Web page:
Ulster Museum

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Coordinates: 54°34′55″N 5°56′06″W / 54.582°N 5.935°W / 54.582; -5.935

Ulster Museum
Photograph of Ulster Museum exterior
Ulster Museum exterior, 2013
LocationBelfast, Northern Ireland
Visitors533,153 (2017)[1]
The Ulster Museum's main hall, on reopening after its refurbishment in October 2009

The Ulster Museum, located in the Botanic Gardens in Belfast, has around 8,000 square metres of public display space, featuring material from the collections of fine art and applied art, archaeology, ethnography, treasures from the Spanish Armada, local history, numismatics, industrial archaeology, botany, zoology and geology. It is the largest museum in Northern Ireland, and one of the components of National Museums Northern Ireland.[2]


The Ulster Museum was founded as the Belfast Natural History Society in 1821 and began exhibiting in 1833. It has included an art gallery since 1890. Originally called the Belfast Municipal Museum and Art Gallery,[3] in 1929, it moved to its present location in Stranmillis. The new building was designed by James Cumming Wynne.

In 1962, courtesy of the Museum Act (Northern Ireland) 1961, it was renamed as the Ulster Museum and was formally recognised as a national museum. A major extension constructed by McLaughlin & Harvey Ltd to designs by Francis Pym who won the 1964 competition was opened in 1972 and Pym's only completed work. It was published in several magazines and was until alteration the most important example of Brutalism in Northern Ireland. It was praised by David Evans for the "almost barbaric power of its great cubic projections and cantilevers brooding over the conifers of the botanic gardens like a mastodon".[4]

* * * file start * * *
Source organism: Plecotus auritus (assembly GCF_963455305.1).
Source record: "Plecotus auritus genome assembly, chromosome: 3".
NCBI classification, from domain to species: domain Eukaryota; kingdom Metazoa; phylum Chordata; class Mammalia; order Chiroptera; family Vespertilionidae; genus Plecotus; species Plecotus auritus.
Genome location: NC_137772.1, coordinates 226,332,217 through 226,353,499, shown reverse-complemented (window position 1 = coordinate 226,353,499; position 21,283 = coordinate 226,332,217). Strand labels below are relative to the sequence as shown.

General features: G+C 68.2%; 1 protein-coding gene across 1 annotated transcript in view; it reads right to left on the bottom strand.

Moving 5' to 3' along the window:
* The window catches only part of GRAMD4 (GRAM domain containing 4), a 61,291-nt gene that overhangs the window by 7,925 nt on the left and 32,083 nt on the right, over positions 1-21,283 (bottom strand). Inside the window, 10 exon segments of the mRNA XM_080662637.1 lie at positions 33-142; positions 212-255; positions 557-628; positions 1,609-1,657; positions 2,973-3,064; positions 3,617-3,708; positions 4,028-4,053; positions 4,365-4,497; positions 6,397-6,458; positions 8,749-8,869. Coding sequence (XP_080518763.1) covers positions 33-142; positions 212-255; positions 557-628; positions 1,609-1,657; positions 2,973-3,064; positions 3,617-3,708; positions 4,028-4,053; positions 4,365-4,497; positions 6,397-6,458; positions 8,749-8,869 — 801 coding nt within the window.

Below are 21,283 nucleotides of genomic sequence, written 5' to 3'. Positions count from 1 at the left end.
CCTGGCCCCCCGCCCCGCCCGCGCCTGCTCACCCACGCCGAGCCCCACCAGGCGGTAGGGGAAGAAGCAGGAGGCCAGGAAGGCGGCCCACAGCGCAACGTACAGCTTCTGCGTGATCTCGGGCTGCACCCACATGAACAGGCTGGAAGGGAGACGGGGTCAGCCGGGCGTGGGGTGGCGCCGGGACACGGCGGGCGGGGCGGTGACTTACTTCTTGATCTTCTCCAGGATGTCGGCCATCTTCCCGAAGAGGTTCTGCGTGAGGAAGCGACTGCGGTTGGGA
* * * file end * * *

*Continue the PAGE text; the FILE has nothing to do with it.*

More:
Since the 1940s the Ulster Museum has built up very good collection of art by modern Irish, and particularly Ulster-based artists.

In 1998, the Ulster Museum merged with the Ulster Folk and Transport Museum and the Ulster-American Folk Park to form the National Museums and Galleries of Northern Ireland.

In July 2005, a £17m refurbishment of the museum was announced, with grants from the Heritage Lottery Fund and the Department of Culture, Arts and Leisure (DCAL, usually pronounced as 'Dee-Kal').[5] In October 2006 the museum closed its doors until 2009, to allow for the work.[6] Illustrations of historic interest of interiors before alterations will be found as nos 183 and 237 in Larmour, P. 1987.[7] The redevelopment drew criticism from many significant figures in the architectural community and the Twentieth Century Society, especially for changes to the Brutalist character and dismantling of the spiral sequence of rooms in the Pym extension.[citation needed]